Muslims forced to grin and bear ignorance
By Haroon Moghul
Most of our conversations about Islam and Muslims feature neither Islam nor Muslims. The bad news: It’s partly our fault. We spend so much time talking to ourselves, we never talk to anyone else. If we write, it’s frequently for each other, assuming that the average American shares our concerns and outrages. When we are so frequently feared and loathed, this solipsism isn’t just embarrassing, it’s self-defeating. But there’s more bad news.
People who could do better don’t, or won’t. Graeme Wood’s cover story for The Atlantic, “What ISIS Really Wants,” leans heavily on Bernard Haykel, contending that ISIS is not just Islamic, but “very Islamic,” and anyone who disagrees is in politically correct denial. If this is the quality of the conversation we’re having—we suffer as the rubbernecked and rubberneckers—then it’s no wonder we endure the daily interrogations we do.
Some folks reach out to me with genuine concern, asking, “Why don’t Muslims condemn terrorism?” They know so little about Islam and Muslims that they don’t even know the people who are on the ground battling ISIS, or often being gruesomely dispatched by ISIS, are overwhelmingly Muslim. That it’s not political correctness that drives our opposition to ISIS, a desire to be liked and respected in certain circles—most of us are not so craven; we have backbones—but anger.
How dare they take our religion? Our values? Our beloved Prophet?
And yet none of this appears to matter; with arguments like Wood’s, it seems clear many Americans think ISIS is not just claiming Islam, but more faithful to Islam than we Muslims genuinely and truly are. How does one begin to even make a dent in this wall of hatred?
We are a product of our time. And our time is a difficult one to navigate. But perhaps this means we should be more generous, and patient, with our critics, and more supportive of our supporters. After all, I’m reasonably well read, but if you ask me to evaluate Buddhism, I’d have no idea where to start. I could read about all the wonderful things the Dalai Lama has said, or the Buddhist-led ethnic cleansing of Myanmar’s Muslims. I could go on the internet, but how would that help me make an informed opinion? Call it the Brian Williams effect.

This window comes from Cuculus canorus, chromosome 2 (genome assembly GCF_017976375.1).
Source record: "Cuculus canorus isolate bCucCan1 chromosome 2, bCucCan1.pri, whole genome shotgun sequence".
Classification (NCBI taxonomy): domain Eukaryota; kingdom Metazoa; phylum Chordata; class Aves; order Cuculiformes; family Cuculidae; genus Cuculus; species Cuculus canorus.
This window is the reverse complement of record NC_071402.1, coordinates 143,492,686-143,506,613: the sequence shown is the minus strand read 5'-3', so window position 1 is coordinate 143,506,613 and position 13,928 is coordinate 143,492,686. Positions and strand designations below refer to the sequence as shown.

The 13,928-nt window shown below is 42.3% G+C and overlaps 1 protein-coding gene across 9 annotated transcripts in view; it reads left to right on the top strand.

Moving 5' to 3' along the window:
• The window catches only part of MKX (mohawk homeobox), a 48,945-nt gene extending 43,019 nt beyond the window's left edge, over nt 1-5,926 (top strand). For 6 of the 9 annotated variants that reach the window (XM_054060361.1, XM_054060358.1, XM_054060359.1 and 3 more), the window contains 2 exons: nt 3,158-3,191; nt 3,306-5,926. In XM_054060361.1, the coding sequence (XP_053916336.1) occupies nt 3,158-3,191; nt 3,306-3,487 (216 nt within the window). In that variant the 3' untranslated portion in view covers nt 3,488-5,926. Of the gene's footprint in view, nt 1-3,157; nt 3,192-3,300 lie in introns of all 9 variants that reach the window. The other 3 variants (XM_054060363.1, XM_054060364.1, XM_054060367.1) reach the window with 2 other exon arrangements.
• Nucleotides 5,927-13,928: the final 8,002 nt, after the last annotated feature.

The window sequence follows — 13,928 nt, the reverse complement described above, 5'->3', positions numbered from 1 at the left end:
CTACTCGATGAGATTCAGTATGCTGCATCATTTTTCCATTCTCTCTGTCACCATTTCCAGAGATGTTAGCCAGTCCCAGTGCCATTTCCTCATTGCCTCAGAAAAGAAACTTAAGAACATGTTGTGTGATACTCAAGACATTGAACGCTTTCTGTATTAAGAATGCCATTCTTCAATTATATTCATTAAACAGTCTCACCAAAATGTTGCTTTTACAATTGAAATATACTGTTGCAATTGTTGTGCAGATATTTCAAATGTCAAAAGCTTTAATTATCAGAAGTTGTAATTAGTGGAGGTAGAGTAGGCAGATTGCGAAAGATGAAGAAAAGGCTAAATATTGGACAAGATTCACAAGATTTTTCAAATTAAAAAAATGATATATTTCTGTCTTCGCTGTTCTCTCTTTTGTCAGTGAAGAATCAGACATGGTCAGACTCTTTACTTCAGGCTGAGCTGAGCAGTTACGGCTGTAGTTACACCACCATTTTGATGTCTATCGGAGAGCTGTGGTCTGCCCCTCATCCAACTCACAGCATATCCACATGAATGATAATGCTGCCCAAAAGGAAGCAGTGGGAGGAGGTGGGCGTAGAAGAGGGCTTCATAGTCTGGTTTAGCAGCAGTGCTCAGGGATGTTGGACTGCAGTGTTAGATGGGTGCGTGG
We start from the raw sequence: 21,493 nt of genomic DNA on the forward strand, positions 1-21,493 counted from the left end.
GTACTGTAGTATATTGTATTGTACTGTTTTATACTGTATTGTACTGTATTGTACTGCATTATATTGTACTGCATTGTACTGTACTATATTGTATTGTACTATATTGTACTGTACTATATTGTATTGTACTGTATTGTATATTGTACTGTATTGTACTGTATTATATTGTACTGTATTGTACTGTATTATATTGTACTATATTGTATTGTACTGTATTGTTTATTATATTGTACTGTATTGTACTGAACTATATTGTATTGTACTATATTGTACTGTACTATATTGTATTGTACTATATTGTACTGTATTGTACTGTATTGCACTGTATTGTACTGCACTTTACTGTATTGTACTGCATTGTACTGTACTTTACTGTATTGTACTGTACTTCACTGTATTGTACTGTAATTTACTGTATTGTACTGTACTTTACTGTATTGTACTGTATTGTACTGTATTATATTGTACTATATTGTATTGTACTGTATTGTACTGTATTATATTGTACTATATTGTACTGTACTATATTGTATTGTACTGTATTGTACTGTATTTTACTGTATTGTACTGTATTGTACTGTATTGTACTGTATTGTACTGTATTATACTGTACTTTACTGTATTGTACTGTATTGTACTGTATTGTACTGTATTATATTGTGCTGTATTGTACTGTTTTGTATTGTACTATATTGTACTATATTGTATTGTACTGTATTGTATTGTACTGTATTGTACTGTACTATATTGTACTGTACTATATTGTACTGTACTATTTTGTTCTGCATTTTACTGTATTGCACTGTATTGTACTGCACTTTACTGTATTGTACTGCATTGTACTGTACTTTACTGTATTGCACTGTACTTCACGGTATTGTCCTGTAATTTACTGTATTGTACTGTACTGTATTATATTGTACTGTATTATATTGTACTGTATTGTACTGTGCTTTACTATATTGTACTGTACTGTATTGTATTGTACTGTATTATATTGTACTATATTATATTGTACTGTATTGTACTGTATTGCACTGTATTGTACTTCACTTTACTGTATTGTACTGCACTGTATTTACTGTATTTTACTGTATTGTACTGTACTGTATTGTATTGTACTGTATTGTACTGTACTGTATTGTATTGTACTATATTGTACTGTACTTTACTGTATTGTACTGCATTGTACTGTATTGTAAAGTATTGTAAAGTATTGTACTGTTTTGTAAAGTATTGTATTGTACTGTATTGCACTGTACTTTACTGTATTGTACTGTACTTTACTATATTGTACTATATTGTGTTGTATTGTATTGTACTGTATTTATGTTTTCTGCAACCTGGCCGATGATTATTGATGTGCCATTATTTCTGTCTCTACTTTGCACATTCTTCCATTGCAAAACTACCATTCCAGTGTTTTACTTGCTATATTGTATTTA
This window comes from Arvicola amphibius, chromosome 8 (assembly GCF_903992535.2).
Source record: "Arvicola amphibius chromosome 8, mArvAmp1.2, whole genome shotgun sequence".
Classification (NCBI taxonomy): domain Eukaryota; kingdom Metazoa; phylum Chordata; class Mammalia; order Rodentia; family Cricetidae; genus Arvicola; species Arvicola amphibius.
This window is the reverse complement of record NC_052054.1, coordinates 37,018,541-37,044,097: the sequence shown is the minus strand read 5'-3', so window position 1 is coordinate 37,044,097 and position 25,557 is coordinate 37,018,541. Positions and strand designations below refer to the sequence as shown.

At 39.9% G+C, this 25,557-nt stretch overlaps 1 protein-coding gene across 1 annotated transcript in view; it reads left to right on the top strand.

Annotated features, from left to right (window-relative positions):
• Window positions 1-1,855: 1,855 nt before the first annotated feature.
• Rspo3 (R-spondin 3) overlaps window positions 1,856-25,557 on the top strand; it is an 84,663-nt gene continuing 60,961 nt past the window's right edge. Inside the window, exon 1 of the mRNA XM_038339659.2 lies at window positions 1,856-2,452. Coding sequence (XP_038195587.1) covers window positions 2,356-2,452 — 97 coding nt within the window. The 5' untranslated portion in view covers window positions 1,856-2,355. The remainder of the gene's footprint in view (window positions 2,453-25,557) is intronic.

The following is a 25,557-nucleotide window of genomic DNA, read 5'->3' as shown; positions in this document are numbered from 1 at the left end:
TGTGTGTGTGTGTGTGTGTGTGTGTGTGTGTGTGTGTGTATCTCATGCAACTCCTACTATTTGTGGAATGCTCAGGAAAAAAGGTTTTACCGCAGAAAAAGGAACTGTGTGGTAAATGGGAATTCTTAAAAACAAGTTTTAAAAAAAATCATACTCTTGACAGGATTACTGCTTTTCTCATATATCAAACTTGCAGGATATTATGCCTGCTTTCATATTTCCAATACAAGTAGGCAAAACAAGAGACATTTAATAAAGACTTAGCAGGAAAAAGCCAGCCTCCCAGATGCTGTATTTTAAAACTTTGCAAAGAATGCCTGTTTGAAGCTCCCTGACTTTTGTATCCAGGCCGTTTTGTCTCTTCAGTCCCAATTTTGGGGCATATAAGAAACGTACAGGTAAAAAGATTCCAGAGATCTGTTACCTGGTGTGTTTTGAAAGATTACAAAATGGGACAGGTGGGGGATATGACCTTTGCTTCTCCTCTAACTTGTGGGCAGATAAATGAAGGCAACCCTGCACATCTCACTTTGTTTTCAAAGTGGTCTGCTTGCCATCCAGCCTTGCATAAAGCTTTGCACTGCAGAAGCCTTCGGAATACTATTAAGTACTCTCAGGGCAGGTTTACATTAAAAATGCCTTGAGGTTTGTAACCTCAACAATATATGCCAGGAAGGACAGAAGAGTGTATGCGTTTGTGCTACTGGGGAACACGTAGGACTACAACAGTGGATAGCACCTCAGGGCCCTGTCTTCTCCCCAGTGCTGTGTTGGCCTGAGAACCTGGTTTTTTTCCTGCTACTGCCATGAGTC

We make decisions, ultimately, based on people and sources we trust. If we believe CNN to be reliable, we will use CNN to help us make opinions. Since we don’t have the same infrastructure or access, we use social media and other nontraditional forms of communication, but this is a much broader task, with a much deeper pool of talent. Including you. The reader. It’s genuinely seventh century: The Prophet Muhammad won people over not by force of argument, but by warmth of personality.
They trusted and admired him, which meant that his news of a divine message might have seemed preposterous, except look at the person who was preaching it. Do we believe our reason, or do we believe his reason? Of course, nowadays we are starting from a disadvantage. People have already made up their minds about us, at least those who don’t know us. And most Americans, unfortunately, don’t. (About 60%, according to most polls.) We are not just working to establish a narrative, but simultaneously trying to disestablish a narrative. And what is a narrative except the people who propose it, and prosper by it? We must work nimbly, patiently, and compassionately.
It is better to win a heart than win an argument, because in the long run, we don’t just need people who are Muslim telling the truth about us, but people who aren’t. I spoke with Sarah Posner, a journalist who writes about religion and politics, about Wood’s essay. As she put it, his overreliance on Haykel was “a symptom of not knowing any Muslims.” Truer words are rarely spoken: “If you know a lot of Christians, then you know that the KKK doesn’t represent Christianity, even though it claims to.” That’s the problem with the conversation about Islam: When Muslims aren’t present, any point about the margins can be assumed to stand for the mainstream.
Which means we have to be part of the conversation, and that begins as simply as being in the room. Any room.
Which is to say, put a smile on your face. Even when you most don’t want to. The outer struggle depends on the inner, see? Now walk out the door, and go about your business. You’ll change the world, just as we did fourteen centuries ago.